In Edmonton, a writer’s despair over provincial arts cuts is both convincing and less so on Government arts support.
“Alberta artists have taken the latest news of a 15-per-cent cut (to the arts) in their stride”, says Marliss Weber in SEE magazine.
She continues, “Art allows us to express ourselves, which is an innate human desire. Without access to art, without the ability to write and draw and act and make music, or consume all of the above, we seriously limit the effectiveness of our communication abilities. We also limit our ability to persuade, to entertain, to connect with each other.”
Can’t argue with that. She makes some good points in her article, and yet, while cities need the arts in order to thrive, her insinuation that the arts will cease without government support is troubling.
Read the full article HERE.
There will always be art, with or without government support and there should be absolutely no doubt about that.
A painting by Toronto artist Douglas Walker. Image: tulippress.ca
It’s dangerous to equate government support with the existence of the arts. Government support is important to many arts organizations and artists to get their work made, but there seems to be an idea in Canada that the government owes support to artists.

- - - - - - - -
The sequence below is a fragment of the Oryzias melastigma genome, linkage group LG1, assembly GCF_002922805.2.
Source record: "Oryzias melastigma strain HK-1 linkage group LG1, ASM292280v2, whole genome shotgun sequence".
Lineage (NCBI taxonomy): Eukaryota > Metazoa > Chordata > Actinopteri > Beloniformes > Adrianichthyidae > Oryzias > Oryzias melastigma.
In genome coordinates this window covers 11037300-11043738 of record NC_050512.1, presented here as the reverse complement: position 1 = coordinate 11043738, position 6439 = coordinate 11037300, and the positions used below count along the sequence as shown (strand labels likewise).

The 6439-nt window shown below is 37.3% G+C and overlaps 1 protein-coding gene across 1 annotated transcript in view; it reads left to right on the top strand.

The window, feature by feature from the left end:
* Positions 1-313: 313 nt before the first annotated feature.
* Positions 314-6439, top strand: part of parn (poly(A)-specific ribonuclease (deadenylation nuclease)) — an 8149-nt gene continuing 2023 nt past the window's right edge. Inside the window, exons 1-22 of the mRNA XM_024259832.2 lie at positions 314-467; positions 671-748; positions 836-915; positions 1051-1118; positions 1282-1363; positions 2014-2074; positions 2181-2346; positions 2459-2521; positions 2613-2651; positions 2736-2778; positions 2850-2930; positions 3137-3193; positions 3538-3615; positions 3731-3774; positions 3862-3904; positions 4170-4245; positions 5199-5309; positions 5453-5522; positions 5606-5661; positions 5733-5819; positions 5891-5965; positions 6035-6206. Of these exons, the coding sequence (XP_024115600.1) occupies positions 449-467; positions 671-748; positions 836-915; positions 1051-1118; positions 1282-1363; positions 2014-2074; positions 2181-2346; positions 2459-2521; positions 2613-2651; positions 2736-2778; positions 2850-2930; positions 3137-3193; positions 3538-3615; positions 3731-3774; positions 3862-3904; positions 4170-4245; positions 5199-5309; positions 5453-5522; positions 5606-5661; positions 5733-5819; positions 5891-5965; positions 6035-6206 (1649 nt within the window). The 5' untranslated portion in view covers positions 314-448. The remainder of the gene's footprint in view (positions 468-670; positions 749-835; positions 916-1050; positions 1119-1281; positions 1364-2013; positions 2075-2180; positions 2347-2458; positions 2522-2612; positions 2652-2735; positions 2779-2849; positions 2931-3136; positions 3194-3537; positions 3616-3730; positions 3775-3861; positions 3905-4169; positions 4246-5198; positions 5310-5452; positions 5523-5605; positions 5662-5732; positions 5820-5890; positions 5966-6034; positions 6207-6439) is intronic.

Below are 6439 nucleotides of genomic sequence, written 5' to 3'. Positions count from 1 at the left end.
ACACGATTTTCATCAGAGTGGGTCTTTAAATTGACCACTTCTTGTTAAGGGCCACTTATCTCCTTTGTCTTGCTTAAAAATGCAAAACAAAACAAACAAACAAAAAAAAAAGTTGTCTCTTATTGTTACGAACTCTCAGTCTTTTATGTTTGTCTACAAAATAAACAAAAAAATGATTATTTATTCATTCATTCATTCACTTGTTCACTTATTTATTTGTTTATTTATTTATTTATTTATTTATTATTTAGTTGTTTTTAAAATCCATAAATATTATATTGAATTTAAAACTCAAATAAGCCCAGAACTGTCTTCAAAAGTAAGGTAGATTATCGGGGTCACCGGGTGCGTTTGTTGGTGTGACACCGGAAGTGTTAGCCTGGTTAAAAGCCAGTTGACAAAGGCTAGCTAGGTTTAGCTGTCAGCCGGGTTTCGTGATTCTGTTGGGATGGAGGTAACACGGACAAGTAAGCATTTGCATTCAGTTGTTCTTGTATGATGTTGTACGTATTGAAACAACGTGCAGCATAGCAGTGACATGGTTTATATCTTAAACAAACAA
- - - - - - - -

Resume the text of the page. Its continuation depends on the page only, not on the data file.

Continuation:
Does that help or hinder excellence in art?
It’s true that artists benefit greatly from government support, especially as the market is so weak in this country compared to the U.S.
But take a classical pianist, who succeeds with talent, along with drive and determination. So it is with art. If you’re not talented, you’d be wise to consider whether to make a career out of art. There’s nothing wrong with being an artist with a JOB. Ernst Beyeler, the legendary Swiss art dealer, referred to himself as a ‘Sunday painter.’ I think too many artists rely on government support. It’s a very generous situation that Canadian artists have, and it’s in many ways a wonderful thing, but it breeds mediocrity and complacency among the visual arts.
How’s that for a controversial statement? It’s harsh, but I believe it’s true.
Ben Reeves, Dog Walker, 2009. Image: johnbentleymays.com
Does government support mean better art? Not necessarily.
Artists should pursue art for art, not for ego or adulation. To be creative is a wonderful, and necessary. But to be famous or successful to your peers is a different thing altogether.